Record Hours for Beamish Volunteers

March 22nd 2017

Our fantastic volunteers contributed a record-breaking 49,614 hours in 2016!

The total amount of hours is a staggering 4,000 increase on the previous year and now we have over 500 volunteers assisting in various roles across the museum.

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Janette Gales, Volunteer and Access Co-ordinator, said: “As a recent addition to the Volunteer Team, I’m humbled and overwhelmed by the amount of time our volunteers give to Beamish.

“From engagement to research, we have a wide range of volunteering roles and as a result have amassed a staggering 49,614 volunteering hours in 2016! An absolutely remarkable achievement and the museum appreciates every minute of time donated.

“These hours have enabled us to progress and continue with our vision at Beamish and this is reflected in our fantastic visitor numbers this year.

“The Volunteer Team and everyone at the museum would like to thank each and every volunteer for the time and effort they have given to support Beamish.”

Helen Crosby, 61, from Rowlands Gill, has volunteered at the museum for over a year. Having heard as a visitor that Beamish was carrying out research for a chemist’s and a photographers’ studio she got in touch.

She said: “I am a former pharmacist and I’m also very interested in the history of the profession. I called Beamish and asked about the research, told them about myself and they said I sounded like the right person for the job.”

Helen’s work behind the scenes was so brilliant that last year she was Highly Commended at the North East Museum Volunteer Awards 2016 in the Hidden Treasures category, for her work in helping to set up W Smith’s Chemist and JR & D Edis Photographers in The 1900s Town.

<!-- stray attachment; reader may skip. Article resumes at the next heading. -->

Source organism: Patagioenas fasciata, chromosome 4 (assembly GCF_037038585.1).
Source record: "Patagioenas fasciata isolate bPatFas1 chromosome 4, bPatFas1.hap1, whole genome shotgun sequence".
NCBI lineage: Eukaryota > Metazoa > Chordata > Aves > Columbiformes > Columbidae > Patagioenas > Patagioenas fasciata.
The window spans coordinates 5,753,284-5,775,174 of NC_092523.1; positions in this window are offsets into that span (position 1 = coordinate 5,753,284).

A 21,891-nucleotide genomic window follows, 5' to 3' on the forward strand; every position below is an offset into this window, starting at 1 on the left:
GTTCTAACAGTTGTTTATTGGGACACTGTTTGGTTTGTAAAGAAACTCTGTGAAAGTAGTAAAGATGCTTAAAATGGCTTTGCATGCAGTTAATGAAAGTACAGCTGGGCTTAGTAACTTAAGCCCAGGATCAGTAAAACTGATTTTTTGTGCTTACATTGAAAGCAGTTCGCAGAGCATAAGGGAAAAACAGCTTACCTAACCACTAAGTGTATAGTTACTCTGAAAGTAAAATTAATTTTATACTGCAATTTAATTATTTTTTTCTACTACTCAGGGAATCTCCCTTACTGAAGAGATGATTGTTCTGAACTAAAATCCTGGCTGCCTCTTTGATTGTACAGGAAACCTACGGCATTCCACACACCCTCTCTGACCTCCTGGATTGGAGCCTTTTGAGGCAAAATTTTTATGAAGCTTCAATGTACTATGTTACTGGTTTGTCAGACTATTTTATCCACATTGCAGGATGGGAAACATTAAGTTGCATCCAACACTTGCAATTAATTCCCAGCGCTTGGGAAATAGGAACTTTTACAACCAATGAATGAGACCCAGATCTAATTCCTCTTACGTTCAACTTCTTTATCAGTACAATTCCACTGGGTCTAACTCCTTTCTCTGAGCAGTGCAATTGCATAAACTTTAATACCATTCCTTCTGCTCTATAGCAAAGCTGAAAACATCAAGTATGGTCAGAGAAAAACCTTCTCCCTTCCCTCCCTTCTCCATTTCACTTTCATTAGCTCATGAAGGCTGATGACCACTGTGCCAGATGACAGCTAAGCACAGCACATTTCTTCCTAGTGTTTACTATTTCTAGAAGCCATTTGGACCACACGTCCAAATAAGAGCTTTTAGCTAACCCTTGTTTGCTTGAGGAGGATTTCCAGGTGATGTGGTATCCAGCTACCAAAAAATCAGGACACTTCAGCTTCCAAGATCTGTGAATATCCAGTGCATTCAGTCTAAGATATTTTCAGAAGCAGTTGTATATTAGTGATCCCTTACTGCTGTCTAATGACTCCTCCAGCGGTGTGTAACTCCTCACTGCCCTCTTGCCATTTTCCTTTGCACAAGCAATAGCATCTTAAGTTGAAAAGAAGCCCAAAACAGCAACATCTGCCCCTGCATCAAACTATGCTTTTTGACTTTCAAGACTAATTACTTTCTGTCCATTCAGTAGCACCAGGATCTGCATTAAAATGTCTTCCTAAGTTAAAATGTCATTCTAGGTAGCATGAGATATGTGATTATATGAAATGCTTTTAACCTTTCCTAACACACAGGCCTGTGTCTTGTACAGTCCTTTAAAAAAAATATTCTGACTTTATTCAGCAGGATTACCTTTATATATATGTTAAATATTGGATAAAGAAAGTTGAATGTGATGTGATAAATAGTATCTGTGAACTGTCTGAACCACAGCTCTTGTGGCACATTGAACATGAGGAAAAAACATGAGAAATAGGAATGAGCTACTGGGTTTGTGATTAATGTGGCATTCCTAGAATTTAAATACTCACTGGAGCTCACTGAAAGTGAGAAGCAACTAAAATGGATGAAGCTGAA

Helen now volunteers in costume in the Town and Pit Life Team and is based mainly in the chemist’s.

She said: “Everybody at Beamish is so friendly and welcoming, it’s as though you’ve known them for years.

“Volunteering keeps your mind active and saves you festering around at home. Plus I get to meet lots of different visitors and staff. I really look forward to coming in to Beamish, meeting new people and sharing my knowledge.”

Helen, who took early retirement in 2008, believes that volunteers offer many opportunities to places like Beamish. She said: “Volunteers have a wide range of backgrounds and skills, they have lots of different outlooks which is an added bonus for the museum and enhances the visitor experience.”

Catherine Hambley, 64, from Washington, is one of our hard-working, behind-the-scenes volunteers. She said: “I come in once a week and assist the Volunteer Team with admin. We keep a list of all volunteers and I make sure it is kept updated and I input information from new volunteers. We then pass this information to the Friends.

“The work the Volunteer Team does is wonderful. I find that the staff here are incredibly welcoming. I always feel as though I belong, I now bring my grandchildren here.”

Catherine added: “I really like volunteering here as I used to teach history. Beamish is history in operation, it’s fascinating as the museum brings the past to life and inspires people to look at history in a new light.

“It really is living history and not just history on dry pages, you don’t realise you’re learning about the past. The staff and volunteers live and breathe Beamish, they’re fantastic.”

Catherine has volunteered at the museum for three years and retired as Programme Co-ordinator at Northumbria University last year.

She said she thinks volunteers are “absolutely important” to organisations like Beamish.